Blackmun later tried to insist to the Ropes & Gray investigators that he did take some actions to check Nassar. The problem is he lied. None of his colleagues would corroborate his account. “The USOC did not, in fact, take any steps after receiving notice of the allegation,” the report states. Blackmun even actively misled Lyons in a direct exchange about Nassar in 2018, never telling her he had known about the scandal for three years.
There was such a basic insensibility and lack of care for athlete safety that nobody at the USOC or USAG bothered to check on the conditions at the Karolyi Ranch in Texas, though it was sanctioned as a national training center by the USOC. The Karolyis could drive their gymnasts like Eastern Bloc, state-owned chattel entirely free from oversight, and Nassar could abuse them in secret and at will with no one around to insist on proper medical protocols. There was usually only one USAG supervisor on site — charged with caring for equipment, fixing the plumbing and “removing snakes and insects.”
The power of the report is its comprehensive grasp and vivid description of the whole rotten, febrile “ecosystem that facilitated criminal acts.” Many people are tangentially responsible for this ecosystem that harbored Nassar and other abusers for so long. Including yours truly. Just like the Blackmuns, Pennys and Ashleys, I was not nearly interested enough in how, or at what cost, the Karolyis collected their haul of 97 Olympic and world championship medals. I was too busy admiring the gold and making a living off the beauty of the performances that those young women turned in, despite unimaginable circumstances.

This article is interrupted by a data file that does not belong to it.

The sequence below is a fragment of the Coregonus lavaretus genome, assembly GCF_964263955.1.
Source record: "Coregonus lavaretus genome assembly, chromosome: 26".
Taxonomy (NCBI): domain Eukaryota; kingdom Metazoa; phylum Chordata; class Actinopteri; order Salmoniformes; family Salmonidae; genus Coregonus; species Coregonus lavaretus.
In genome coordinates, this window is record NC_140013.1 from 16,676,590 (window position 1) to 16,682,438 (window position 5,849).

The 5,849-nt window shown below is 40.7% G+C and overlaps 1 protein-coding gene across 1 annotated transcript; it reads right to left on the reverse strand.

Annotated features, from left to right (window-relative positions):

What I should have recognized is what the report makes painfully clear: The Olympics in this country became a deeply controlling culture “that eroded normal impediments to abuse” and made it almost impossible for young women to complain. They lost ownership of their bodies in multiple ways and had no advocate. The young women who have come forward and continue to campaign from courtrooms to Congress to reform that dark culture deserved this illuminating, truthful report, and an apology.